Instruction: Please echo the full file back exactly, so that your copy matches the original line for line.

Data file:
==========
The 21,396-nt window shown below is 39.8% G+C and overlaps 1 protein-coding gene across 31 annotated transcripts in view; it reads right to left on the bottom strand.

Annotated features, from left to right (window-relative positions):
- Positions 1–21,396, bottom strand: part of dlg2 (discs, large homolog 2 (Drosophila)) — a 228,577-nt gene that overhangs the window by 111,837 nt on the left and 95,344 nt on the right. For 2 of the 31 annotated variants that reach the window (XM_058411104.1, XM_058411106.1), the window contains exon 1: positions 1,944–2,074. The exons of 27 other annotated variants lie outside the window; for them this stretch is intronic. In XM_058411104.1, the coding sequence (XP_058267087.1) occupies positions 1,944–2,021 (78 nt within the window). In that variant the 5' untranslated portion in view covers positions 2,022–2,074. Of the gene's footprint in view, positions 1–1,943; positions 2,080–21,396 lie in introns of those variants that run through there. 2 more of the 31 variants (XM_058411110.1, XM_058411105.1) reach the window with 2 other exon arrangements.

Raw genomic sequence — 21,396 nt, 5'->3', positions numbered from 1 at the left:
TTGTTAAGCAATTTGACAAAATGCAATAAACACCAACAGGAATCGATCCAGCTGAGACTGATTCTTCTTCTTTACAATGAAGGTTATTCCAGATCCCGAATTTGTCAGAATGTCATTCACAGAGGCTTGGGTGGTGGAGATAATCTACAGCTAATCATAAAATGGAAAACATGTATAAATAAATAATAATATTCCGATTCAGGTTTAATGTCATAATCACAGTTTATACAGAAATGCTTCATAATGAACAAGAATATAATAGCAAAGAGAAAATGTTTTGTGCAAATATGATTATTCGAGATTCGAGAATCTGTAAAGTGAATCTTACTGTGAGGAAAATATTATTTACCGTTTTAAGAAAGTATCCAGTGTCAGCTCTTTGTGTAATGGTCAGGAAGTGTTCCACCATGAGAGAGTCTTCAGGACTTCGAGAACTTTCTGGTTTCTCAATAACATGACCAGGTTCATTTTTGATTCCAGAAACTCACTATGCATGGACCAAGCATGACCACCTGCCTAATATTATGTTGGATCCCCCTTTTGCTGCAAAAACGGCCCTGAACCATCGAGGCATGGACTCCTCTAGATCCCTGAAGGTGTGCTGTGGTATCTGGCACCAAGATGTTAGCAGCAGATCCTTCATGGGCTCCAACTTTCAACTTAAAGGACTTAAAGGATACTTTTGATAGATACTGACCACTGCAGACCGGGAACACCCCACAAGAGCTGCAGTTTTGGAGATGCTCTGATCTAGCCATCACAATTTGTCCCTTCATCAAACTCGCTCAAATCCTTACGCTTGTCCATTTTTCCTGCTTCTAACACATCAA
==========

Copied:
The 21,396-nt window shown below is 39.8% G+C and overlaps 1 protein-coding gene across 31 annotated transcripts in view; it reads right to left on the bottom strand.

Annotated features, from left to right (window-relative positions):
- Positions 1–21,396, bottom strand: part of dlg2 (discs, large homolog 2 (Drosophila)) — a 228,577-nt gene that overhangs the window by 111,837 nt on the left and 95,344 nt on the right. For 2 of the 31 annotated variants that reach the window (XM_058411104.1, XM_058411106.1), the window contains exon 1: positions 1,944–2,074. The exons of 27 other annotated variants lie outside the window; for them this stretch is intronic. In XM_058411104.1, the coding sequence (XP_058267087.1) occupies positions 1,944–2,021 (78 nt within the window). In that variant the 5' untranslated portion in view covers positions 2,022–2,074. Of the gene's footprint in view, positions 1–1,943; positions 2,080–21,396 lie in introns of those variants that run through there. 2 more of the 31 variants (XM_058411110.1, XM_058411105.1) reach the window with 2 other exon arrangements.

Raw genomic sequence — 21,396 nt, 5'->3', positions numbered from 1 at the left:
TTGTTAAGCAATTTGACAAAATGCAATAAACACCAACAGGAATCGATCCAGCTGAGACTGATTCTTCTTCTTTACAATGAAGGTTATTCCAGATCCCGAATTTGTCAGAATGTCATTCACAGAGGCTTGGGTGGTGGAGATAATCTACAGCTAATCATAAAATGGAAAACATGTATAAATAAATAATAATATTCCGATTCAGGTTTAATGTCATAATCACAGTTTATACAGAAATGCTTCATAATGAACAAGAATATAATAGCAAAGAGAAAATGTTTTGTGCAAATATGATTATTCGAGATTCGAGAATCTGTAAAGTGAATCTTACTGTGAGGAAAATATTATTTACCGTTTTAAGAAAGTATCCAGTGTCAGCTCTTTGTGTAATGGTCAGGAAGTGTTCCACCATGAGAGAGTCTTCAGGACTTCGAGAACTTTCTGGTTTCTCAATAACATGACCAGGTTCATTTTTGATTCCAGAAACTCACTATGCATGGACCAAGCATGACCACCTGCCTAATATTATGTTGGATCCCCCTTTTGCTGCAAAAACGGCCCTGAACCATCGAGGCATGGACTCCTCTAGATCCCTGAAGGTGTGCTGTGGTATCTGGCACCAAGATGTTAGCAGCAGATCCTTCATGGGCTCCAACTTTCAACTTAAAGGACTTAAAGGATACTTTTGATAGATACTGACCACTGCAGACCGGGAACACCCCACAAGAGCTGCAGTTTTGGAGATGCTCTGATCTAGCCATCACAATTTGTCCCTTCATCAAACTCGCTCAAATCCTTACGCTTGTCCATTTTTCCTGCTTCTAACACATCAA